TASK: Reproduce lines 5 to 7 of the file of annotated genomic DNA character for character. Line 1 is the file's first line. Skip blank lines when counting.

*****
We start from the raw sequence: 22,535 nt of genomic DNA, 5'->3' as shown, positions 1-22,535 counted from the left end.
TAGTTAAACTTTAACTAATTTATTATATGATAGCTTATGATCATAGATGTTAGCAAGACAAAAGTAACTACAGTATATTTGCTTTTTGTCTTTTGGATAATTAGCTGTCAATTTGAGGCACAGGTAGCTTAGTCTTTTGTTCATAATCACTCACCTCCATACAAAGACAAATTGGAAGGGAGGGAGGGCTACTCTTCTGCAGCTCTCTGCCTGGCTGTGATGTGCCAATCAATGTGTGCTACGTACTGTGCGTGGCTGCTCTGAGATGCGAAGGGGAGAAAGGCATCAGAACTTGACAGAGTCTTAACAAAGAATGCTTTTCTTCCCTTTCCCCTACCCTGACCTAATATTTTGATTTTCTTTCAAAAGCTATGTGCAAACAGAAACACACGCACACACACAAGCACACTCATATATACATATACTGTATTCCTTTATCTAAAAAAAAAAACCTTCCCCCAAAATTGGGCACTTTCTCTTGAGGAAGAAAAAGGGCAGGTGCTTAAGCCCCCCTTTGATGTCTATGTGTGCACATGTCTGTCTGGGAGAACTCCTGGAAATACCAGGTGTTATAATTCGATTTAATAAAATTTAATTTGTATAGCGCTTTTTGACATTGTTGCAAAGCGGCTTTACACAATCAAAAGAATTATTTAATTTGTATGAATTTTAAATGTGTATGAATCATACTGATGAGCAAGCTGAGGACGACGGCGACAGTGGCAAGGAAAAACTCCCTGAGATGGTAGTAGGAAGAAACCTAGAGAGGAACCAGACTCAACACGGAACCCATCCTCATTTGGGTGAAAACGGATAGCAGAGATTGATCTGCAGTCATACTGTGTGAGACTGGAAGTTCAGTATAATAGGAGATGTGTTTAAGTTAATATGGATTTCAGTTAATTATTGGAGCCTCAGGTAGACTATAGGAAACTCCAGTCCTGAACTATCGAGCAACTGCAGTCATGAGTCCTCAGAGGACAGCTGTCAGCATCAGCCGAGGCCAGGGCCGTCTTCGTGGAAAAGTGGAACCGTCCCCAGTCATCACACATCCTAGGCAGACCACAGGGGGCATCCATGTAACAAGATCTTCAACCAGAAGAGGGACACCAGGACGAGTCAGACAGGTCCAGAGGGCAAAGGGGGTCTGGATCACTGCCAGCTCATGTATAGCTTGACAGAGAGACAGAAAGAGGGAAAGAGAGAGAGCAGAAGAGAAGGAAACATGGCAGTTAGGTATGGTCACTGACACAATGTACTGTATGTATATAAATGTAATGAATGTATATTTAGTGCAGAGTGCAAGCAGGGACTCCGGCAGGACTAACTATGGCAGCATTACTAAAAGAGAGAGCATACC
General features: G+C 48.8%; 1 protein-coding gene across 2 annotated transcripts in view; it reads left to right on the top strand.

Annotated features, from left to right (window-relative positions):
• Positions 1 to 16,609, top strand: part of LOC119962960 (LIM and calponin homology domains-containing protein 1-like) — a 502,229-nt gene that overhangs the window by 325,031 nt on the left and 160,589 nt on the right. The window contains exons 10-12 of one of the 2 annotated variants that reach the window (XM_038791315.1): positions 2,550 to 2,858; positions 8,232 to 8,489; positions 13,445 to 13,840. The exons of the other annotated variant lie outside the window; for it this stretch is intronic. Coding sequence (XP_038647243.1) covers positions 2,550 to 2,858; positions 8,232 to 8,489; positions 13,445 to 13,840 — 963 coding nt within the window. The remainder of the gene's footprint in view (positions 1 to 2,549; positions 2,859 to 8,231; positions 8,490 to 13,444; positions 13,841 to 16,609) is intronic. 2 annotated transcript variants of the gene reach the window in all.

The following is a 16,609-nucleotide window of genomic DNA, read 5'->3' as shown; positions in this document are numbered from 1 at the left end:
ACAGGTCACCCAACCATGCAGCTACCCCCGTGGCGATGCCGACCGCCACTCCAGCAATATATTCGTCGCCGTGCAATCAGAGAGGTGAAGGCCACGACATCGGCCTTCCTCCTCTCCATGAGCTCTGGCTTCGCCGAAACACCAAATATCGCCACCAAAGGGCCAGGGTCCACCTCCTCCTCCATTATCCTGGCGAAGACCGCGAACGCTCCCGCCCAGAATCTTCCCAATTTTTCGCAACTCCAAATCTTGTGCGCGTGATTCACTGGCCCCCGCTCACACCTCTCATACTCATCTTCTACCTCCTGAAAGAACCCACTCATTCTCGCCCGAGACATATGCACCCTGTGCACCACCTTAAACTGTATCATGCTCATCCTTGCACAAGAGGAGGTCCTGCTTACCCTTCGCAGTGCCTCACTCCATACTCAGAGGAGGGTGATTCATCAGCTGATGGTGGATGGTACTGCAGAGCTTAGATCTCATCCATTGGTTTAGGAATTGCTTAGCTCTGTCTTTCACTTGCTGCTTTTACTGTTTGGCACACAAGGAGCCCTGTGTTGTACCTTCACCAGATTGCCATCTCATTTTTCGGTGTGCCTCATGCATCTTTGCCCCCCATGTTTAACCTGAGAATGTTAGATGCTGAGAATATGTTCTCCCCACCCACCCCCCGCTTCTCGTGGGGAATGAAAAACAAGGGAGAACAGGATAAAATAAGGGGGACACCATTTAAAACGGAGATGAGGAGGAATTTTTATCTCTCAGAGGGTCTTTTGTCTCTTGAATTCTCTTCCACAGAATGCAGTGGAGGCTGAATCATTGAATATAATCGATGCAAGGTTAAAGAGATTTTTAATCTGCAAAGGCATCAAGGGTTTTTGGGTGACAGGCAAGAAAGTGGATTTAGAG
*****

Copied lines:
• Positions 1 to 16,609, top strand: part of LOC119962960 (LIM and calponin homology domains-containing protein 1-like) — a 502,229-nt gene that overhangs the window by 325,031 nt on the left and 160,589 nt on the right. The window contains exons 10-12 of one of the 2 annotated variants that reach the window (XM_038791315.1): positions 2,550 to 2,858; positions 8,232 to 8,489; positions 13,445 to 13,840. The exons of the other annotated variant lie outside the window; for it this stretch is intronic. Coding sequence (XP_038647243.1) covers positions 2,550 to 2,858; positions 8,232 to 8,489; positions 13,445 to 13,840 — 963 coding nt within the window. The remainder of the gene's footprint in view (positions 1 to 2,549; positions 2,859 to 8,231; positions 8,490 to 13,444; positions 13,841 to 16,609) is intronic. 2 annotated transcript variants of the gene reach the window in all.

The following is a 16,609-nucleotide window of genomic DNA, read 5'->3' as shown; positions in this document are numbered from 1 at the left end:
ACAGGTCACCCAACCATGCAGCTACCCCCGTGGCGATGCCGACCGCCACTCCAGCAATATATTCGTCGCCGTGCAATCAGAGAGGTGAAGGCCACGACATCGGCCTTCCTCCTCTCCATGAGCTCTGGCTTCGCCGAAACACCAAATATCGCCACCAAAGGGCCAGGGTCCACCTCCTCCTCCATTATCCTGGCGAAGACCGCGAACGCTCCCGCCCAGAATCTTCCCAATTTTTCGCAACTCCAAATCTTGTGCGCGTGATTCACTGGCCCCCGCTCACACCTCTCATACTCATCTTCTACCTCCTGAAAGAACCCACTCATTCTCGCCCGAGACATATGCACCCTGTGCACCACCTTAAACTGTATCATGCTCATCCTTGCACAAGAGGAGGTCCTGCTTACCCTTCGCAGTGCCTCACTCCATACTCAGAGGAGGGTGATTCATCAGCTGATGGTGGATGGTACTGCAGAGCTTAGATCTCATCCATTGGTTTAGGAATTGCTTAGCTCTGTCTTTCACTTGCTGCTTTTACTGTTTGGCACACAAGGAGCCCTGTGTTGTACCTTCACCAGATTGCCATCTCATTTTTCGGTGTGCCTCATGCATCTTTGCCCCCCATGTTTAACCTGAGAATGTTAGATGCTGAGAATATGTTCTCCCCACCCACCCCCCGCTTCTCGTGGGGAATGAAAAACAAGGGAGAACAGGATAAAATAAGGGGGACACCATTTAAAACGGAGATGAGGAGGAATTTTTATCTCTCAGAGGGTCTTTTGTCTCTTGAATTCTCTTCCACAGAATGCAGTGGAGGCTGAATCATTGAATATAATCGATGCAAGGTTAAAGAGATTTTTAATCTGCAAAGGCATCAAGGGTTTTTGGGTGACAGGCAAGAAAGTGGATTTAGAG